However, optically these are just minor differences. Most people will see the dial as modernized (glossy) and the orange bezel lock button instead of the plastic red button.

In terms of the movement, I am actually happy that Omega used their caliber 8500 movement. I even believe it was one of the first watches to use this caliber, besides some DeVille Co-Axial Hour Vision models. In the meanwhile, Omega started deploying this movement (in a number of variations in the meanwhile) to most time-only Seamaster and DeVille models. The 1970s PloProf used a caliber 1002 movement that was one of the first movements to tick at 28,800 beats per hour. However, this caliber 1002 isn’t considered to be a really good movement as it didn’t come without failures. The co-axial caliber 8500 movement is considered to be a puppy perhaps, but Omega is very confident that this movement will last given the fact that they increased the warranty period on these new movements.

To be brutally honest with you, I have worn this watch for over weeks in a row and it did not let me down once. However, I would never consider this as a first or only watch in my collection. Or to anyone’s collection for that matter. After a few weeks of wearing it in a row, I noticed that I felt the urge to take it off at the end of the day and put it aside. Especially when the weather was a bit humid. Suddenly the weight started to play its part (not the size). Especially when wearing it a bit tight, it gets annoying and although you can adjust the bracelet very easily and per tiny clicks, I felt as if the watch was in my way. I have and have had a few other divers watches and I also experienced the same with the Panerai Luminor models. In any case, next day I put the PloProf on my wrist again and it was as comfortable as it was before. It is just that after a long day, when the weather is a bit warm, it can get uncomfortable. I have to say that I did not experience this with its older brother (1971 PloProf ref. 166.077) on an Isofrane strap. So I do blame the heavy duty mesh bracelet in this case.

The Omega Seamaster PloProf 1200M is not for the faint hearted by any means. It is out there and I mean really out there. People will comment on it all day, even if they are non-watch people. On top of that, 95% of the people think it is an ugly watch. Hey, if you want a watch that everyone seems to like get an IWC Portuguese or one of the Rolex sports models and you will be fine. However, the comments and discussions that will come from that 5% are really enjoyable. People who know their watches will comment on it, or just give a thumb up or nod friendly at you. The price of the watch is approx. 7000 Euro for the version with a rubber strap (either black or orange) and the version on the shark bracelet comes at approx. 7250 Euro. Both prices include 21% VAT.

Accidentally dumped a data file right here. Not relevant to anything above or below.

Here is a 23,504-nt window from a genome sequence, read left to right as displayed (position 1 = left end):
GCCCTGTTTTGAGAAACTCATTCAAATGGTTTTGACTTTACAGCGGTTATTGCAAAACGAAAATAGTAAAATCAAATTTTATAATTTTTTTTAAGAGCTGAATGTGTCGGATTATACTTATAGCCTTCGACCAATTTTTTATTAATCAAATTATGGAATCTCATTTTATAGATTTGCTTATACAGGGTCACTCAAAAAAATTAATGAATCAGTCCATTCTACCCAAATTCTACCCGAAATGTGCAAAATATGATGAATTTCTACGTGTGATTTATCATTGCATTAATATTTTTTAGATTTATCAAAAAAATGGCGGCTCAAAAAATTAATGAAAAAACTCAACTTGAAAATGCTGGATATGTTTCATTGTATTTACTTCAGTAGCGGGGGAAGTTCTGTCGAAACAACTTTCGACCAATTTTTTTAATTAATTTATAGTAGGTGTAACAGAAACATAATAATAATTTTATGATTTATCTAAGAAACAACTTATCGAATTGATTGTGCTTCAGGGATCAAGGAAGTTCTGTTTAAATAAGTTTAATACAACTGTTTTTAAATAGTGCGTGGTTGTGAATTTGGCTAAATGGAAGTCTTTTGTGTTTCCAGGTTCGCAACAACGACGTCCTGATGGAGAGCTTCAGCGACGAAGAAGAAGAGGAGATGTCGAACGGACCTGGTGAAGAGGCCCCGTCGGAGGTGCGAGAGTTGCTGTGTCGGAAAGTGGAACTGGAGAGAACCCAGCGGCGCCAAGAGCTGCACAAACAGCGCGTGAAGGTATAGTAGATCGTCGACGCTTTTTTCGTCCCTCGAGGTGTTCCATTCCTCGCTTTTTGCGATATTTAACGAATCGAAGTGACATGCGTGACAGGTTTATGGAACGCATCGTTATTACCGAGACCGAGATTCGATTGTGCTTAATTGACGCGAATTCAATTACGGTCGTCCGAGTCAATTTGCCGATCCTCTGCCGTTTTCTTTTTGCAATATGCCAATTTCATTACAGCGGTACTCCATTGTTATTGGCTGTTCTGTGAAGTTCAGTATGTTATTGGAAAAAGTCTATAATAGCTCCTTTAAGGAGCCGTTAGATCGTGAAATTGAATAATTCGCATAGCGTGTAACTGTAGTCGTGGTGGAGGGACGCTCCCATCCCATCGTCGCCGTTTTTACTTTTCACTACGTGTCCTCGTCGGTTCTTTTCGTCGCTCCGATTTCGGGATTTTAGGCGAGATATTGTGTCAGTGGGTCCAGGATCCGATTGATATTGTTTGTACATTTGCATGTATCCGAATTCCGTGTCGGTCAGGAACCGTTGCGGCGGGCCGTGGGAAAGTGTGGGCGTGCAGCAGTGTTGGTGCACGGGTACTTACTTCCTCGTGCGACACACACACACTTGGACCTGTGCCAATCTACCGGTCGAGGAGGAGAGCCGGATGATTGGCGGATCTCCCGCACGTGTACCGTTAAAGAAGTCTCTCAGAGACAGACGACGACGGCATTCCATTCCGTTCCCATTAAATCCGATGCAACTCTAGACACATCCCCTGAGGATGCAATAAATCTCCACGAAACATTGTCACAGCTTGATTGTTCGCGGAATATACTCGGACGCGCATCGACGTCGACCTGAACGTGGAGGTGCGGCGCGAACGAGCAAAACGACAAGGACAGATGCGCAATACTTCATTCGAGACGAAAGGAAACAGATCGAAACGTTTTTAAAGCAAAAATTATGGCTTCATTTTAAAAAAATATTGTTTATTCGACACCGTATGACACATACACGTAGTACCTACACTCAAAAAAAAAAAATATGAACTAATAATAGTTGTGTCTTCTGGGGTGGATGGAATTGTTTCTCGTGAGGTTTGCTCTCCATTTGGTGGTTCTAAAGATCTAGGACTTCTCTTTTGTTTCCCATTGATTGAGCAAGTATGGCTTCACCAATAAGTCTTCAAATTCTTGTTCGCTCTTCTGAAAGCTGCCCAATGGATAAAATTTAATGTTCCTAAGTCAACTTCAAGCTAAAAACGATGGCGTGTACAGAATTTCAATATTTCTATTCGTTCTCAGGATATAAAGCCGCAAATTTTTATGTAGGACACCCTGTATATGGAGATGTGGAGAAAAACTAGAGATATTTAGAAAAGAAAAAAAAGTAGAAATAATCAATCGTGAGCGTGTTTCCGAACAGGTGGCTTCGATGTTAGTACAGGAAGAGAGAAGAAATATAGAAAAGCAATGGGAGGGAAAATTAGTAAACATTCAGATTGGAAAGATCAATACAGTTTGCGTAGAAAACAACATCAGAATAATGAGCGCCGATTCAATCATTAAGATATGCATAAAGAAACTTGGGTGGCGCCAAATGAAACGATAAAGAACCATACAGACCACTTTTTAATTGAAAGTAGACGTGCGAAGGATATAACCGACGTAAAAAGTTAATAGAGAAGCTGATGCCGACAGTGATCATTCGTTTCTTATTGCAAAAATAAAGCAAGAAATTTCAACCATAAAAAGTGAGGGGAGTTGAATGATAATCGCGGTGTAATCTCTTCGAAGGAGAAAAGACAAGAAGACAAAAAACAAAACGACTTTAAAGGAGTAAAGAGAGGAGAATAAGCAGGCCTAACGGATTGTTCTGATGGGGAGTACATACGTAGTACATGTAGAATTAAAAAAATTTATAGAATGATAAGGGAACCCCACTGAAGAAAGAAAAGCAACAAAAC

As a watch blogger – or journalist – I get quite a few watches on my desk. This PloProf is a watch that I can’t get out of my head for some reason. Although I am more of an Omega Speedmaster guy, this Seamaster PloProf could very well become my next watch purchase. It is definitely not something I think of all of the watches I do get for review, but this one left a print on my wrist. It is something to ponder on.

Omega Seamaster PloProf 1200M - Wristshot

Omega Seamaster PloProf 1200M – Wristshot

So, did Omega do a worthy re-edition? Definitely! Although the watch has been modernized in terms of the case construction, dial appearance and crown system, the association with the old Omega Seasmaster PloProf 600M is a no-brainer. This is actually one of the few watches, where I would have a slight preference for the re-edition than for the original model to be honest. And that is a very rare thought.

    Author Bio

    Articles by Robert-Jan Broer


    Robert-Jan Broer has a weak spot for (relatively) affordable mechanical timepieces, but also has a lot of appreciation for high-end watchmaking or 'haute horlogerie'. Robert-Jan is running Fratellowatches for 10 years and is writing for several other on-line and print publications he is definitely considered to be a subject matter expert by many. He sold his car to be able to purchase his first mechanical serious timepiece in the late 1990s, being a student he could only afford to have one of the two.